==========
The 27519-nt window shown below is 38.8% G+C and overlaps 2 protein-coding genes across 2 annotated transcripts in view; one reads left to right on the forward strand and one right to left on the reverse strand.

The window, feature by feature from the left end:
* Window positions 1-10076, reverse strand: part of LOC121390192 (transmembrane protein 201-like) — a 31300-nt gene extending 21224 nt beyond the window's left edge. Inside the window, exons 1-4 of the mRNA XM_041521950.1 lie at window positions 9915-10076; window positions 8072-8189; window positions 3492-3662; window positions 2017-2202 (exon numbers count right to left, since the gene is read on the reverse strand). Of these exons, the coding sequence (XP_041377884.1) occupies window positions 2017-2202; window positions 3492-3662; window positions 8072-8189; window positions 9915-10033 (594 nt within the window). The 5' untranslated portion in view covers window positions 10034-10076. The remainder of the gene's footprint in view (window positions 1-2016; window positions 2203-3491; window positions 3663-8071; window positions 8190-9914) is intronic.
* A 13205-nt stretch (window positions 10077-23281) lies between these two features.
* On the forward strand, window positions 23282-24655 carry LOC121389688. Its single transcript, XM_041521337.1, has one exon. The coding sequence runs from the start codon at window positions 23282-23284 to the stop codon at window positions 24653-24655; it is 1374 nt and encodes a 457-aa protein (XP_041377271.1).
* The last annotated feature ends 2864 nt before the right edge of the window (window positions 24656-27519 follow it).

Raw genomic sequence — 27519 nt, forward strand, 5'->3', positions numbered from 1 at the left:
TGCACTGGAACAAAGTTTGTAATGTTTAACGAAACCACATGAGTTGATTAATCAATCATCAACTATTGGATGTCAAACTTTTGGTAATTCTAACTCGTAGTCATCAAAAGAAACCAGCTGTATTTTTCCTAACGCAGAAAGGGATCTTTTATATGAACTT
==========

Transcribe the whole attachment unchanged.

The 27519-nt window shown below is 38.8% G+C and overlaps 2 protein-coding genes across 2 annotated transcripts in view; one reads left to right on the forward strand and one right to left on the reverse strand.

The window, feature by feature from the left end:
* Window positions 1-10076, reverse strand: part of LOC121390192 (transmembrane protein 201-like) — a 31300-nt gene extending 21224 nt beyond the window's left edge. Inside the window, exons 1-4 of the mRNA XM_041521950.1 lie at window positions 9915-10076; window positions 8072-8189; window positions 3492-3662; window positions 2017-2202 (exon numbers count right to left, since the gene is read on the reverse strand). Of these exons, the coding sequence (XP_041377884.1) occupies window positions 2017-2202; window positions 3492-3662; window positions 8072-8189; window positions 9915-10033 (594 nt within the window). The 5' untranslated portion in view covers window positions 10034-10076. The remainder of the gene's footprint in view (window positions 1-2016; window positions 2203-3491; window positions 3663-8071; window positions 8190-9914) is intronic.
* A 13205-nt stretch (window positions 10077-23281) lies between these two features.
* On the forward strand, window positions 23282-24655 carry LOC121389688. Its single transcript, XM_041521337.1, has one exon. The coding sequence runs from the start codon at window positions 23282-23284 to the stop codon at window positions 24653-24655; it is 1374 nt and encodes a 457-aa protein (XP_041377271.1).
* The last annotated feature ends 2864 nt before the right edge of the window (window positions 24656-27519 follow it).

Raw genomic sequence — 27519 nt, forward strand, 5'->3', positions numbered from 1 at the left:
TGCACTGGAACAAAGTTTGTAATGTTTAACGAAACCACATGAGTTGATTAATCAATCATCAACTATTGGATGTCAAACTTTTGGTAATTCTAACTCGTAGTCATCAAAAGAAACCAGCTGTATTTTTCCTAACGCAGAAAGGGATCTTTTATATGAACTT